January 26, 2004

Risks, Chart of the Day

For all the risks in the global economy (more below) investors are historically complacent. Just how complacent? Take a look at the chart below, comparing the CBOE Volatility Index (VIX) with the Inter@ctive Week Internet Index (IIX). Pretty clear. The less investors care about risk (VIX), the more Internet stocks they buy (IIX). What kind of risk is being taken here? Here are the top five holdings of IIX and their respective p/e ratios. 1. Qualcomm (QCOM) -- p/e of 49 2. Broadcom (BRCM) -- no earnings, but it's losing about $9.90/share 3. eBay (EBAY) -- p/e of 99 4. Juniper (JNPR) -- p/e of 188 5. Symantec (SYMC) -- p/e of 39 But aside from simple market/value risk...there's plenty of Marco risk. Stephen Roach had an excellent report from the World Economic Forum at Davos. The outsourcing issue is beginning to rankle a lot of people...mostly because it's starting to cost high-paying white collar jobs as well as high-paying manufacturing jobs. He also makes the point that globalization is a destructive as well as a creative process. The upside for Americans, the rest of the world is producing astonishingly cheap goods for us to consume. The downside, Americans who used to make their living making this goods or providing these services are out of a job. The net result is a return to protectionism...which our fearless political idiot leaders in Washington have no shame in returning to right away. As the campaign heats up this spring and summer...don't be surprised if the candidates try to outdo each other on ways to save American jobs, the American farm, and the American worker. Globalization is generally good for us, except when it's not. From Roach (emphasis added is mine): "The fifth theme I took away from Davos this year is the most worrisome of the lot, the mounting risk of a protectionist endgame. Former senior policy makers were especially worried about the ramifications of the rapid emergence of China and India. One argued that the pace of change, to say nothing of the scale and scope of such development, shatters any semblance of globalization's status quo. Another stressed the precedent of agriculture as an example of how badly the modern world has bungled secular declines in core economic activities; the fear is that today's protectionist web of farm subsidies could well be a harbinger of what's to come in the aftermath of the secular decline in manufacturing. Needless to say, pressures on services would only exacerbate this risk. "Concerns over mounting protectionist sentiment in the US Congress were especially evident in Davos. Japan and the US have led the way in China bashing, and there is fear that Europe is about to follow suit. History does not speak well of the world's ability to cope with large entrants in the arena of global commerce. The darkest fears of Davos pertained to the lessons of such episodes in history and how they may apply to a world that is now attempting to cope with the rapid emergence of China and India, nations that collectively account for more than 35% of the world's population. Trade liberalization, the mainstay of globalization, cannot be taken for granted in this climate. "Yes, there was an improved tone in Davos this year. But it came off of easy comparisons, a world that a year ago was weak economically and on the brink of a serious war. A rebound in the global economy and world financial markets has certainly tempered any residue of angst -- at least for the time being. Moreover, there was a nearly unanimous view that nothing bad could happen to this US-centric world between now and the November 2 American presidential election. At the same time, there was a palpable sense of unease as to what might then follow in the post-election climate. This tug-of-war between a constructive near-term outlook and the ever-mounting strains of globalization was the essence of this year's debate at Davos. "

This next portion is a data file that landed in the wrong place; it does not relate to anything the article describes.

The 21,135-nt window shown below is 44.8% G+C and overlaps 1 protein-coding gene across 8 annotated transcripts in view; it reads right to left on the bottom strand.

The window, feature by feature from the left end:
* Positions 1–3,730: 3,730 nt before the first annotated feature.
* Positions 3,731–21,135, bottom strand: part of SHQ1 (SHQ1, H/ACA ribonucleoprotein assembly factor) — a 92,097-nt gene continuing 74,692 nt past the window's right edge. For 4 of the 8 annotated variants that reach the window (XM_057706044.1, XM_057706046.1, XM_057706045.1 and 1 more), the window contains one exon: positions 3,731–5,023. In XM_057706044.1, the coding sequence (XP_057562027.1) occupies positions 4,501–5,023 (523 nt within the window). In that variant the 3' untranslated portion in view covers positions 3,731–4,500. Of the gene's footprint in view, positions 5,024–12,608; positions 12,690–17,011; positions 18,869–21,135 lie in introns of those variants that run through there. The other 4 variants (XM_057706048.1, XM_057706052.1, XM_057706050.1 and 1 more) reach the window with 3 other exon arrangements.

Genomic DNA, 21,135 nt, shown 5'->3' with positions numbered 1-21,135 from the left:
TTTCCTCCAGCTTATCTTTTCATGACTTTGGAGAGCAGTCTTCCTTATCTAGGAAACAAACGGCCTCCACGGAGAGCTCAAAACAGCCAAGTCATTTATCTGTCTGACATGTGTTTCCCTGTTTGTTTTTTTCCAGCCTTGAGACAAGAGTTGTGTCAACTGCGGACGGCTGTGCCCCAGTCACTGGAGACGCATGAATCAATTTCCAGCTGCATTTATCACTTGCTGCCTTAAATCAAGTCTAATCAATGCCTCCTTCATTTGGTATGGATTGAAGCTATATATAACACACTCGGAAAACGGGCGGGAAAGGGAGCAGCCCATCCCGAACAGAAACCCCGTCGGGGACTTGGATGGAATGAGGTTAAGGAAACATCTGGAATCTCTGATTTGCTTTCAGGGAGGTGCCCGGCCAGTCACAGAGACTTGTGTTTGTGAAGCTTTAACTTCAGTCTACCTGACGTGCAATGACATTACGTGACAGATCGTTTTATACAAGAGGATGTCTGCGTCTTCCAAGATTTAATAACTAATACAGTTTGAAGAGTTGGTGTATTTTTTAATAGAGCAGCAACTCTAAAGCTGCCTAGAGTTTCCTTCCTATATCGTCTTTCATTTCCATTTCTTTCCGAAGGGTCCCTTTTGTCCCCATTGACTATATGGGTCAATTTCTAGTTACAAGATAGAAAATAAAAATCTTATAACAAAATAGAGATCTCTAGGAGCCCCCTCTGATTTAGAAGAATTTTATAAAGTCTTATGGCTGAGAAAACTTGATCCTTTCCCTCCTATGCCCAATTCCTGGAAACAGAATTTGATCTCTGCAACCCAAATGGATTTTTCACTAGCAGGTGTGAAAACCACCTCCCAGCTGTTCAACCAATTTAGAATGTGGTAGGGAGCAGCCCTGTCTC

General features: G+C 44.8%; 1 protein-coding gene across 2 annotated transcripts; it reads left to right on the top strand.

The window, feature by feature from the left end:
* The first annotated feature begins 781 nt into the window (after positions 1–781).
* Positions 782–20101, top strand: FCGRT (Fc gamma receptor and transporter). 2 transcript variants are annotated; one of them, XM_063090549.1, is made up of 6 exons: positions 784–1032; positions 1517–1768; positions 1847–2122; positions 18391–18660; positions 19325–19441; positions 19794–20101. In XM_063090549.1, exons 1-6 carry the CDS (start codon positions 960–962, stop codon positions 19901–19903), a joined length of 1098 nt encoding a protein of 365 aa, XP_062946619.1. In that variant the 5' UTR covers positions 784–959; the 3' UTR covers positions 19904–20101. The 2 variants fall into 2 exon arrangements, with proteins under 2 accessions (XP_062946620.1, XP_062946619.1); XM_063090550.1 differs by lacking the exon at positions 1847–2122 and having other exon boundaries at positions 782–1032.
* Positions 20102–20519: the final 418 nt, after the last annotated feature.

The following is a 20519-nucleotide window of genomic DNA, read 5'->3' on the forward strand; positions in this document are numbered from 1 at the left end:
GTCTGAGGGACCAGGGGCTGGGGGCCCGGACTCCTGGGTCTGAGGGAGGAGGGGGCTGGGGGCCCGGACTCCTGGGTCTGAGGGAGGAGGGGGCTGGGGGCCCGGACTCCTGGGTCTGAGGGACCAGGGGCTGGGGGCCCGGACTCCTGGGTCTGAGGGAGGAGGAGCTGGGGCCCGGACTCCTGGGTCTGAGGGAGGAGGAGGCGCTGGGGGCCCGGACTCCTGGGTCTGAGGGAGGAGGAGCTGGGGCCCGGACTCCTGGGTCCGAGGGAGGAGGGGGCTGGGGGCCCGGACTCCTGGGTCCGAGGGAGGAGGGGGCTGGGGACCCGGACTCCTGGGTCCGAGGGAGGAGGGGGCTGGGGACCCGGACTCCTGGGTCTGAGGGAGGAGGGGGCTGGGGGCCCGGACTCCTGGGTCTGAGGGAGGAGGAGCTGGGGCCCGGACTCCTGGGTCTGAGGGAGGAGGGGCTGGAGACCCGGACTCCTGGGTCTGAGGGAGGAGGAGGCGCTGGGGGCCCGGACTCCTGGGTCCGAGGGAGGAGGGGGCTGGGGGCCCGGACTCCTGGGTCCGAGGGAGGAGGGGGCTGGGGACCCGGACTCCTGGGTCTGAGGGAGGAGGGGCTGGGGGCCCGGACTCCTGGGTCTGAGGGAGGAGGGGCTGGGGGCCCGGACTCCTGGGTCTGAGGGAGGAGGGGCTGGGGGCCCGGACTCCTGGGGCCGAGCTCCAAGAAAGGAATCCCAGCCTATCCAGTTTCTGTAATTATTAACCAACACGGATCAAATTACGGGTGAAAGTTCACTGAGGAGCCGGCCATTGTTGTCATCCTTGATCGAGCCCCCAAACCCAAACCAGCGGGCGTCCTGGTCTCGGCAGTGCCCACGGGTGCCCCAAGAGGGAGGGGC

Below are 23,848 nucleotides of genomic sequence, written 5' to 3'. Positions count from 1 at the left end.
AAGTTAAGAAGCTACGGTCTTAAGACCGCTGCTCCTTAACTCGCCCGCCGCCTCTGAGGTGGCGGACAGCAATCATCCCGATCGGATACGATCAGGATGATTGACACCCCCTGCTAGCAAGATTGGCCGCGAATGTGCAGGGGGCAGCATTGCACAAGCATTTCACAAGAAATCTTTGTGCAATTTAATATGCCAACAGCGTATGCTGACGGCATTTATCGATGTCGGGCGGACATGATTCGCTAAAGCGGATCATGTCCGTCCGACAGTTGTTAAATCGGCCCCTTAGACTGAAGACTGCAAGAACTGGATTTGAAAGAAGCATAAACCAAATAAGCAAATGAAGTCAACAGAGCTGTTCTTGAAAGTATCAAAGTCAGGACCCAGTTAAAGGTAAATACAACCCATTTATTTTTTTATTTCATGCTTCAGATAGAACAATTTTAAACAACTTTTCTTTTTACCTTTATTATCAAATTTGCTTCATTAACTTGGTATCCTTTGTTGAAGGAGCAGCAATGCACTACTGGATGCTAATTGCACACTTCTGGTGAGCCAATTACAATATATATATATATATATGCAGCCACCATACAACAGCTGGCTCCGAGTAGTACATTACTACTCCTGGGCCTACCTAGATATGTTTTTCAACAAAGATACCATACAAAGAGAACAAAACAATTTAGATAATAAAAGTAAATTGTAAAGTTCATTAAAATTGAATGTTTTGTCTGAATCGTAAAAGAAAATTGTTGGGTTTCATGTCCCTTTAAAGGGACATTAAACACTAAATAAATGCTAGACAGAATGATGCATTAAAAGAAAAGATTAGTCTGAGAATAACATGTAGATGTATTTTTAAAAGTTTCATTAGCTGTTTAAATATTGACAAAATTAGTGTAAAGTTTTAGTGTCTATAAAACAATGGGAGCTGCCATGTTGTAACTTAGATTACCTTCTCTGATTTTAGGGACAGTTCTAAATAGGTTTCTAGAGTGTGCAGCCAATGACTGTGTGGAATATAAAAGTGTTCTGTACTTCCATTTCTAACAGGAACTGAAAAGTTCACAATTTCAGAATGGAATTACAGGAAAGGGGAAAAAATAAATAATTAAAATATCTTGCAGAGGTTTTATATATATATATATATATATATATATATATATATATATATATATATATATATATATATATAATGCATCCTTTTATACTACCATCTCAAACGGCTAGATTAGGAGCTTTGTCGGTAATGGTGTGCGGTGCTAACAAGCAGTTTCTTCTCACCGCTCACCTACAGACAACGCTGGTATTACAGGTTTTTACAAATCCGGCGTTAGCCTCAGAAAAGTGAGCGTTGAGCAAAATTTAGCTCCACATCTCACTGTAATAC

Post a Comment

<< Home